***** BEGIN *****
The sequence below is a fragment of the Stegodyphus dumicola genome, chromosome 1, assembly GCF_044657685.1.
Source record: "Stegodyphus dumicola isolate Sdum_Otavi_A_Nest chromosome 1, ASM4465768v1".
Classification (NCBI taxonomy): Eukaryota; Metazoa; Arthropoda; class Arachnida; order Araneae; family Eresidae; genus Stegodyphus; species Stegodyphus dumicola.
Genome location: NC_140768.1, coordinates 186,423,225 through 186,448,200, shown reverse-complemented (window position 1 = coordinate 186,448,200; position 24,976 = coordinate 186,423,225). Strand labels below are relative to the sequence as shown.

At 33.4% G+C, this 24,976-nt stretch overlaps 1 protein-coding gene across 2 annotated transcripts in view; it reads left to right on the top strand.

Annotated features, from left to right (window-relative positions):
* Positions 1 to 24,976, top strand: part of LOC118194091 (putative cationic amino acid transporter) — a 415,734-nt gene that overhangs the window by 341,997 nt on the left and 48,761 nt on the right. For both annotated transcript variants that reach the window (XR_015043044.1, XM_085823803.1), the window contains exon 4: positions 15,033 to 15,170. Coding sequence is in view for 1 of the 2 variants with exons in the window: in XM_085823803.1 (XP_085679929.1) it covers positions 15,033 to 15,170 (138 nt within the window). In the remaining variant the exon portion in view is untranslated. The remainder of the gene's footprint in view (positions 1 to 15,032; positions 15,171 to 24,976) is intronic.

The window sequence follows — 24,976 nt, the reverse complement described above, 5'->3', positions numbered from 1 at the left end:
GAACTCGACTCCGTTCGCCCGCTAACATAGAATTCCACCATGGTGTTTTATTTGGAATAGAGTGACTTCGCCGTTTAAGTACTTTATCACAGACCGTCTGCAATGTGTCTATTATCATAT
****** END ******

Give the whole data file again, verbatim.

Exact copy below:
The sequence below is a fragment of the Stegodyphus dumicola genome, chromosome 1, assembly GCF_044657685.1.
Source record: "Stegodyphus dumicola isolate Sdum_Otavi_A_Nest chromosome 1, ASM4465768v1".
Classification (NCBI taxonomy): Eukaryota; Metazoa; Arthropoda; class Arachnida; order Araneae; family Eresidae; genus Stegodyphus; species Stegodyphus dumicola.
Genome location: NC_140768.1, coordinates 186,423,225 through 186,448,200, shown reverse-complemented (window position 1 = coordinate 186,448,200; position 24,976 = coordinate 186,423,225). Strand labels below are relative to the sequence as shown.

At 33.4% G+C, this 24,976-nt stretch overlaps 1 protein-coding gene across 2 annotated transcripts in view; it reads left to right on the top strand.

Annotated features, from left to right (window-relative positions):
* Positions 1 to 24,976, top strand: part of LOC118194091 (putative cationic amino acid transporter) — a 415,734-nt gene that overhangs the window by 341,997 nt on the left and 48,761 nt on the right. For both annotated transcript variants that reach the window (XR_015043044.1, XM_085823803.1), the window contains exon 4: positions 15,033 to 15,170. Coding sequence is in view for 1 of the 2 variants with exons in the window: in XM_085823803.1 (XP_085679929.1) it covers positions 15,033 to 15,170 (138 nt within the window). In the remaining variant the exon portion in view is untranslated. The remainder of the gene's footprint in view (positions 1 to 15,032; positions 15,171 to 24,976) is intronic.

The window sequence follows — 24,976 nt, the reverse complement described above, 5'->3', positions numbered from 1 at the left end:
GAACTCGACTCCGTTCGCCCGCTAACATAGAATTCCACCATGGTGTTTTATTTGGAATAGAGTGACTTCGCCGTTTAAGTACTTTATCACAGACCGTCTGCAATGTGTCTATTATCATAT